Stir it up! November 25 2013

Yesterday was Stir-Up Sunday.  "What?" I hear you ask.  "What's Stir-Up Sunday?"

Stir-Up Sunday is the last Sunday before the season of advent.  It was a traditional day for everyone in the family to take a turn at stirring the Christmas pudding whilst making a wish.  It is a British tradition that Queen Victoria and Prince Albert said to have introduced.

Before Christmas puddings were sold ready-made, they were always made at home. They were made a month before Christmas day so the flavours had plenty of time to develop before Christmas.

On Stir-Up Sunday families returned from Church to give the pudding its traditional lucky stir.  The pudding mixture was always stirred from East to West in honour of the three Wise Men who visited the baby Jesus.  Whilst stirring the pudding mixture, each family member would have an opportunity to make a wish.

On their way back from church, children were often heard chanting the following rhyme:

"Stir up, we beseech thee, the pudding in the pot;
And when we get home we'll eat the lot."
These words were an adaptation of what they had heard in church on this day.


Why is it called Stir-Up Sunday?

The name 'Stir-Up Sunday' comes from the opening words of the collect for the day in the Book of Common Prayer of 1549 and later.  (The collect is the prayer of the day that “collects” up the themes of the readings during a church service). 

The original collect (prayer) has today been adapted into more modern language and is now the Church of England's prayer after communion for Stir-Up Sunday:

"Stir-up, we beseech thee, O Lord, the wills of thy faithful people;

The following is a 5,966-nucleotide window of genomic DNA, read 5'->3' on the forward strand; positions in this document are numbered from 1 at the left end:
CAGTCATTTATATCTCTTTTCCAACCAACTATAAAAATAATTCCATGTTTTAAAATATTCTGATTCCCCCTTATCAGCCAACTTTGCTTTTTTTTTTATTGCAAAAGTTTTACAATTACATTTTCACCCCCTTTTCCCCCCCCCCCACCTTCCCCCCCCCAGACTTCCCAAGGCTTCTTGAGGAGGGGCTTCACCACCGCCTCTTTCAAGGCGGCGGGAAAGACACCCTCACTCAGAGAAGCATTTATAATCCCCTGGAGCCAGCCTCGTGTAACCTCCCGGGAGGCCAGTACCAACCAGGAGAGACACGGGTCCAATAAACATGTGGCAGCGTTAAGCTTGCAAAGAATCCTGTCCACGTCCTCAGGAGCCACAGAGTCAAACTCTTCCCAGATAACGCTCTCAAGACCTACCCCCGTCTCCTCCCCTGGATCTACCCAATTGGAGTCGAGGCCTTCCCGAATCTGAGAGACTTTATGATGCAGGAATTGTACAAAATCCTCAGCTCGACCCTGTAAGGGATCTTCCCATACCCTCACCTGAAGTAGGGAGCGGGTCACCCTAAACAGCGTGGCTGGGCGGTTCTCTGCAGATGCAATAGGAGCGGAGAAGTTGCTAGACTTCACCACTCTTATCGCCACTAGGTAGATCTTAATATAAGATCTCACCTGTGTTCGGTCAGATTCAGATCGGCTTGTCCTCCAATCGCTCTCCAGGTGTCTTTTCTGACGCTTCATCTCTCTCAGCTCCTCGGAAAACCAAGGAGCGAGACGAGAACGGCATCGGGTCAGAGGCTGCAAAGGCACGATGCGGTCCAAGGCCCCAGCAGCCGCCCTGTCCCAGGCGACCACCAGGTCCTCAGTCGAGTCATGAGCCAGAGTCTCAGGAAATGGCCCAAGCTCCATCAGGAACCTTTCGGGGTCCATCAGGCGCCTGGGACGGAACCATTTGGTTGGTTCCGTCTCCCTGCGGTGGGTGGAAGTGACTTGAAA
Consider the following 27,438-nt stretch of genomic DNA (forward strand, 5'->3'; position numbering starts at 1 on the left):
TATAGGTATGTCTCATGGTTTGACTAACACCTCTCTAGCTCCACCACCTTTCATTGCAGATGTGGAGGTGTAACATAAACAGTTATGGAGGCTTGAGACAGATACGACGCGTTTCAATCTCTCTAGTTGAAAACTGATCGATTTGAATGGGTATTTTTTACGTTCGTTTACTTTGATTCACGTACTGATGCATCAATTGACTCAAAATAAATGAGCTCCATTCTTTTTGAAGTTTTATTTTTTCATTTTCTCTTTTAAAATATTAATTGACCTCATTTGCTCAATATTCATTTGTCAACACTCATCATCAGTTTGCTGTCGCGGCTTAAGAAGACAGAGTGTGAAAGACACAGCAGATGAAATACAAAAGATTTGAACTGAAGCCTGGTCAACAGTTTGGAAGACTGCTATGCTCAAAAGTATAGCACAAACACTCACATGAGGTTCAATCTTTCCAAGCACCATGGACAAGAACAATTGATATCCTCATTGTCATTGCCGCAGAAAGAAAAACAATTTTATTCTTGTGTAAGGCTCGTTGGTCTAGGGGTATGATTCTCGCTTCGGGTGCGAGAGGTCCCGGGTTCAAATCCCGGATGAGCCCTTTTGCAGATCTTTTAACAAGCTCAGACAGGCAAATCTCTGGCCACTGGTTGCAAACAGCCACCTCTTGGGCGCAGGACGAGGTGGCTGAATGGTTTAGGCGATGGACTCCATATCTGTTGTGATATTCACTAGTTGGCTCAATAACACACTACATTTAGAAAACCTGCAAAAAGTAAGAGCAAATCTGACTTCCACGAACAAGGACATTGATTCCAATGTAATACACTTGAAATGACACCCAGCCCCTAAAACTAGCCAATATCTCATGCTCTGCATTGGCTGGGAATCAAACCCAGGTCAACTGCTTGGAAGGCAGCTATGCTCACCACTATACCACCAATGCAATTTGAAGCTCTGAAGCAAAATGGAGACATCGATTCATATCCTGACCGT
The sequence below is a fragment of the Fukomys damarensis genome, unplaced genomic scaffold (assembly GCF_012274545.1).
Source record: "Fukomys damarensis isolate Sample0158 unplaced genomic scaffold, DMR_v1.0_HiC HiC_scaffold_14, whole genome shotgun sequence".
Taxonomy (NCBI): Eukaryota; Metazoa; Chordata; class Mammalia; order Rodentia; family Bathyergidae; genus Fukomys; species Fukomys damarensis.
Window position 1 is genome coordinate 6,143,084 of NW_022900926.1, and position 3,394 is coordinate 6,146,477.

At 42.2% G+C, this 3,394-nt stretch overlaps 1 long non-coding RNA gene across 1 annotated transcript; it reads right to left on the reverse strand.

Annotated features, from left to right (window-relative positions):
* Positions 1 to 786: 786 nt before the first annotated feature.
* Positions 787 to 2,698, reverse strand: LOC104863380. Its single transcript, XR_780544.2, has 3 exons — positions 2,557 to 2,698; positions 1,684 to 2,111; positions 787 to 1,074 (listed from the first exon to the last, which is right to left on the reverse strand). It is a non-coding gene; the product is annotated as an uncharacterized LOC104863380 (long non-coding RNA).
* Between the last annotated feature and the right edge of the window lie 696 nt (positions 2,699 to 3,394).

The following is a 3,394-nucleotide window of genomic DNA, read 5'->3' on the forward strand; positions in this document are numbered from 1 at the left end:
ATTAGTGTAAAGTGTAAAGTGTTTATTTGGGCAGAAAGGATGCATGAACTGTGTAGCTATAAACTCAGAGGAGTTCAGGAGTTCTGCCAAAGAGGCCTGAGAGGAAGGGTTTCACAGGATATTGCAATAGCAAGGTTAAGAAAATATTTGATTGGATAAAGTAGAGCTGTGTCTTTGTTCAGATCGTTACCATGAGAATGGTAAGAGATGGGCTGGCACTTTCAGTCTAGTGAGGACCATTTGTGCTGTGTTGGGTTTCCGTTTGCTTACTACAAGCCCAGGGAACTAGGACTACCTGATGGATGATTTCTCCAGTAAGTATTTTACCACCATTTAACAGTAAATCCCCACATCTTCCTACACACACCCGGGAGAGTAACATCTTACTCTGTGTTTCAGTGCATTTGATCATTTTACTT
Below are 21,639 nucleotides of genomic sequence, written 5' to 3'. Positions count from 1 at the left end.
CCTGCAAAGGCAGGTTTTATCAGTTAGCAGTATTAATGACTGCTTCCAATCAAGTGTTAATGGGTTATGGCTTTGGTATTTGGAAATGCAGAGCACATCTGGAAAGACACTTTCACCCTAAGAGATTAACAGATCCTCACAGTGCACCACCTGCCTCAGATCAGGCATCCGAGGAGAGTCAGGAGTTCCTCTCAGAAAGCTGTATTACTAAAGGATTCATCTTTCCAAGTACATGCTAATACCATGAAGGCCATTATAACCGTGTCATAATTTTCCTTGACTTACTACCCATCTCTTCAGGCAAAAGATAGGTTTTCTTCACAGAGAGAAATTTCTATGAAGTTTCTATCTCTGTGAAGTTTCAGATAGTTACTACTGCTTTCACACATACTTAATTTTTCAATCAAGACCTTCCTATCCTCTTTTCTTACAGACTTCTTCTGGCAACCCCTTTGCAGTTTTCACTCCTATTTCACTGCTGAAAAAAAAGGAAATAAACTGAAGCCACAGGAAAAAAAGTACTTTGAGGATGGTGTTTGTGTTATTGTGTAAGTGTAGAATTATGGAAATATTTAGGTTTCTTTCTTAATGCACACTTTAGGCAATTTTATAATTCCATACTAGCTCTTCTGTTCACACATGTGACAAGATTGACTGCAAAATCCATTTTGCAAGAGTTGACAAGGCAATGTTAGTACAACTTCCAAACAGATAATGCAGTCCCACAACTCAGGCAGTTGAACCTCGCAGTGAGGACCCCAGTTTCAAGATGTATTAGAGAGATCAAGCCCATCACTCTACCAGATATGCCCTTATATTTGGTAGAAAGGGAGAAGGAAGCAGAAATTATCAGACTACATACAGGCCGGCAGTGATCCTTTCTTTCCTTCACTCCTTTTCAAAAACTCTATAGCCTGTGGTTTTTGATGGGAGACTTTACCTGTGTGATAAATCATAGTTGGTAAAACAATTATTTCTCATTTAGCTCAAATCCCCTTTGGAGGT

that they, plenteously bringing forth the fruit of good works,
may of thee be plenteously rewarded; through Jesus Christ our Lord. Amen."

These days, most children have never experienced the stirring experience of a Christmas pudding but that is probably because most Christmas pudding are now bought ready made And so the tradition is not widely known as it once was.

Christmas Pudding Traditions

  • A Christmas pudding is traditionally made with 13 ingredients to represent Christ and His Disciples.
  • A proper Christmas pudding is always stirred from East to West in honour of the three Wise Men who visited the baby Jesus.
  • Every member of the family must give the pudding a stir and make a wish.
  • A coin was traditionally added to the ingredients and cooked in the pudding.  It was supposedly to bring health, wealth and happiness to whoever found it on their plate on Christmas Day.  The first coins used were a Silver Farthing or penny.  After WW1, it became a threepenny bit and then a sixpence.  In today's money, that would be a five pence piece.
  • Other traditional additions to the pudding were "tokens" or "favours".  These included a ring, to foretell a marriage or a lucky charm.